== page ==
The top secret spy satellite on top of the Delta 4-Heavy rocket is likely a new sharp-eyed electro-optical Keyhole-type imaging platform for the NRO, according to independent analysts. But the NRO has not disclosed details of the satellite, keeping with the spy agency’s policy of not commenting on details of its missions.
Maritime exclusion zones published as part of public navigation warnings suggest the Delta 4-Heavy on the NROL-91 mission will fly south-southeast from Vandenberg over the Pacific Ocean. Based on publicly available data, analysts estimate the mission will aim to place its classified cargo into low Earth orbit at an latitude of around 250 miles (400 kilometers) and an inclination of approximately 74 degrees to the equator.
Those parameters closely match a previous Delta 4-Heavy rocket launch for the NRO in January 2019, designated NROL-71.
The Delta 4-Heavy is the most powerful rocket in ULA’s current fleet, and the largest rocket to ever launch from California. The Delta 4-Heavy’s main engines will power the launcher faster than the speed of sound in 81 seconds as it soars downrange over the Pacific Ocean.
The core stage engine will throttle down its RS-68A engine to a partial thrust setting, conserving its supply of liquid hydrogen and liquid oxygen propellants while the side boosters fire at full throttle. The side boosters will shut down their RS-68A engines and jettison about four minutes into the mission, falling to predetermined drop zones in the Pacific. The core stage will burn until around about five-and-a-half minutes into the flight, then jettison to yield to the Delta 4’s hydrogen-fueled upper stage.
The upper stage will fire its RL10 engine moments later, and the rocket will release its nose fairing into a clamshell-like motion, revealing the top secret NRO satellite to space for the first time. At that point, the NROL-91 mission will enter a government-imposed news blackout, with ULA ending live coverage of the launch.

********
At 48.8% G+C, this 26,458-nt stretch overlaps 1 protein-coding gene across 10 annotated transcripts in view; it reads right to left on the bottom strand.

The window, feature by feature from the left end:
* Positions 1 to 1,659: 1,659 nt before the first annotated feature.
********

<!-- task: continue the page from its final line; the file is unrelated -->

The rest of the mission through payload deployment will occur in secret. ULA and the NRO are expected to release a statement once the NROL-91 payload separates from the Delta 4’s upper stage.
SPACE FORCE LOOKING FOR NEW TENANTS AT SLC-6
There are no future users currently lined up for the SLC-6 launch pad — commonly known as “Slick Six” — after Saturday’s launch. Built among hills that hide the pad from public view, SLC-6 was originally constructed to support flights of military astronauts and NASA space shuttles.
The Air Force developed the SLC-6 launch site in the 1960s for the Manned Orbiting Laboratory program. Pentagon officials envisioned launching military astronauts on top of Titan rockets for orbital spy missions, but the program was canceled in 1969 before any launches from the SLC-6 pad.
NASA and the Air Force agreed in the 1970s to launch space shuttles from SLC-6 on polar orbit missions, allowing astronauts to conduct military missions and deploy spy satellites in polar orbit. The space shuttle Enterprise, used for ground demonstrations and atmospheric test flights, was stacked on the SLC-6 launch with external tank and solid rocket booster test articles for fit checks in early 1985.
But the Air Force abandoned plans to launch military space shuttle flights from Vandenberg in the wake of the Challenger accident in 1986, and the shuttle-era buildings at the SLC-6 site sat mothballed for years. Lockheed Martin used the SLC-6 pad for four launches of its light-class Athena rockets in the 1990s, but those missions didn’t utilize much of the shuttle-era infrastructure at the site.
Boeing took over the SLC-6 pad and modified the shuttle infrastructure for the Delta 4 rocket, which first launched there in June 2006. ULA was formed later in 2006 by the merger of Boeing’s Delta and Lockheed Martin’s Atlas rocket programs. SLC-6 hosted its first launch of the triple-core Delta 4-Heavy rocket configuration in January 2011.
Read our 2011 story detailing the history of the SLC-6 launch pad, written just before the first Delta 4-Heavy flight from Vandenberg.
“SLC-6 is iconic here,” Titus said. “It’s legendary. It’s kind of what people think about when they think about Vandenberg. It’s had many lives. It started in the mid 1960s. They were going to support something called the Manned Orbiting Laboratory. In the ’70s and ’80s, it was built up for a shuttle program, and they ended up not going down that path. And then in the ’90s and 2000s, we started going down this path of launching Deltas from there, and we’ve had mission success after mission success out of that place for the last almost 20 years.